the red planet
April 19, 2021

NASA will attempt to fly a remote-control helicopter on Mars early Monday, aiming for humanity's first powered, controlled flight on another planet. The solar-powered lightweight helicopter, Ingenuity, hitched a ride to Mars on the belly of the Perseverance rover, which will help Ingenuity communicate with mission control and also record the test flight from about 330 feet away. NASA will try to get Ingenuity to rise to about 10 feet above the Martian surface, hover for about 20 seconds, then land back at its airfield in Jerezo Crater.

Ingenuity is the product of six years of work at NASA's Jet Propulsion Laboratory in California. This will be the second attempt to get it in the air, after a "watchdog" timer glitch forced NASA to call off an April 11 test flight. NASA successfully tested the rotors on Friday, and it has a plan and a backup plan for Monday's flight, wrote MiMi Aung, Ingenuity project manager at JPL. If Plan A doesn't work, Perseverance will send Ingenuity an update for its flight control software, putting off the test flight for several more days.

"Our team considers Monday's attempted first flight like a rocket launch: We're doing everything we can to make it a success, but we also know that we may have to scrub and try again," Aung wrote in an April 17 post. "In engineering, there is always uncertainty, but this is what makes working on advanced technology so exciting and rewarding. We have to continually innovate and develop solutions to new challenges. And we get to try things others have only dreamed of."

The test flight will commence at about 3:30 a.m. EDT, but the data and images won't reach Earth for another few hours. NASA's JPL will broadcast the flight starting at 6:15 a.m. EDT, and you can watch the livestream below. Peter Weber

February 22, 2021

Last week, NASA released some remarkable photos of its Perseverance rover landing on Mars, and the agency upped its game even more Monday when it unveiled an unprecedented video of the historic event.

NASA's Al Chen, the lead of the mission's Entry, Descent, and Landing team, provided a brief breakdown of the footage, which he called "the stuff of our dreams."

Additionally, NASA released an audio clip of some of the first Martian sounds captured by Perseverance's microphone.

As for the rest of the mission, NASA's scientists are starting to dig through and analyze a "fire hose" of images captured by Perseverance as it make its initial observations. Tim O'Donnell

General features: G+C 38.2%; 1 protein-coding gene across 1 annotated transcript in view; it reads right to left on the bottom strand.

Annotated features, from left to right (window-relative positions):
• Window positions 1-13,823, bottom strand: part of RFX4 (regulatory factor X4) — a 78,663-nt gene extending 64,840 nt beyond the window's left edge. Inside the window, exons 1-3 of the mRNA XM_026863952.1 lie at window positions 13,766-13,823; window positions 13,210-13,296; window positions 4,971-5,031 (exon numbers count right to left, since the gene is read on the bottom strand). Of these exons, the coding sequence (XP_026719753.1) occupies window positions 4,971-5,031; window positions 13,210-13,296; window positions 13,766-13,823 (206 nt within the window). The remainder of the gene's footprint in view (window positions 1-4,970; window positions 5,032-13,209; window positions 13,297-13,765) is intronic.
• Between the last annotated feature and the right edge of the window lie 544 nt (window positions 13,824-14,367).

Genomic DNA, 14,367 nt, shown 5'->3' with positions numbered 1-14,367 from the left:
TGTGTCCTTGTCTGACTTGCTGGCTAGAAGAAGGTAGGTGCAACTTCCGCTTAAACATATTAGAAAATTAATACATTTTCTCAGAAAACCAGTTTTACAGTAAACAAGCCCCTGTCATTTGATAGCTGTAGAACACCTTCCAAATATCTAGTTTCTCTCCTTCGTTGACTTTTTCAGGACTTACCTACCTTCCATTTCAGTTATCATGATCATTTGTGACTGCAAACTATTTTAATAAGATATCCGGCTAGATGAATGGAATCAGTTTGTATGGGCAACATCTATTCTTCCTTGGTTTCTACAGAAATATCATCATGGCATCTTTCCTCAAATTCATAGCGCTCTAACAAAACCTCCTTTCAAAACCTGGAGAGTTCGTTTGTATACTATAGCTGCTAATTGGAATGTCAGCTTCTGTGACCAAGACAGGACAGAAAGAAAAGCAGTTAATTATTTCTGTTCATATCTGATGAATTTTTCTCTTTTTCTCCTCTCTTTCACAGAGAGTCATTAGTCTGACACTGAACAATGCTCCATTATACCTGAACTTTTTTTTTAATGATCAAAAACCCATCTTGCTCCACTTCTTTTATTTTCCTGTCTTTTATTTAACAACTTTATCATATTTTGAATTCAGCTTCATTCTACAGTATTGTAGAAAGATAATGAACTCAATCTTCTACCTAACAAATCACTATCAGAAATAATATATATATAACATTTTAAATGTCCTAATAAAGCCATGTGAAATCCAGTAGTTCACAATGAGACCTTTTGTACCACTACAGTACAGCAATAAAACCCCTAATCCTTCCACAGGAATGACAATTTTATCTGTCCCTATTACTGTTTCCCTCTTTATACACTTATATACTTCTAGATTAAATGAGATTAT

February 19, 2021

NASA has revealed some brand new, awe-inspiring images from its Perseverance rover mission following a historic landing.

The Perseverance rover successfully landed on Mars on Thursday as part of a mission to search for signs of ancient life on the red planet, and on Friday, NASA released some new images from the mission. Among them was one taken during the landing; as NASA explains, "while NASA's Mars Curiosity rover sent back a stop-motion movie of its descent, Perseverance's cameras are intended to capture video of its touchdown and this new still image was taken from that footage."

According to CNBC's Michael Sheetz, this is actually the first time NASA has ever "captured images of a spacecraft landing on another planet," and engineer Aaron Stehura during a Friday news conference said the team was "awestruck" after getting this photo back.

"This is something that we've never seen before," Stehura said. "It was stunning, and the team was awestruck. There was just a feeling of victory that we were able to capture these and share it with the world."

Indeed, Katie Stack Morgan, Perseverance deputy project scientist, said it was "incredible" seeing the photo, explaining, "We're used to the engineers showing us animations of the rover, and that's at first what I thought this was, and then I did a double take and said, 'That's the actual rover!'"

NASA also revealed the first color image from Perseverance, which NASA's Hallie Gengl noted is "really high resolution compared to what we've seen before on other previous missions." Another picture showed the rover's front right wheel on the planet's surface.

NASA expects to have more images ready for Monday, with Stehura noting, "We're all chomping at the bit." Brendan Morrow

July 22, 2014

If you can't make it to Mars, Hawaii is the next big thing.

On Friday, the second Hawaii Space Exploration Analog and Simulation mission (Hi-SEAS 2) will come to an end on Hawaii's Mauna Loa volcano. On March 28, six crew members went there to live in a 36-foot wide, solar-powered structure meant to mimic a "Mars habitat," reports. During their four months on "Mars," the crew worked on improving space walks, looked at how plants grow under different wavelengths of light, and even took treks in fake spacesuits, the only time they left their home.

(Facebook/Hawaii Space Exploration Analog and Simulation)

The point of Hi-SEAS is to "test what will be necessary for future astronauts to live on the surface of Mars for an extended period of time," Cmd. Casey Steadman, an officer in the U.S. Air Force Reserve, wrote in a blog post. "The challenges future human missions to Mars will face are not easily duplicated on Earth. But through careful planning, analog studies can simulate some [of] the factors in order to better prepare us." Catherine Garcia

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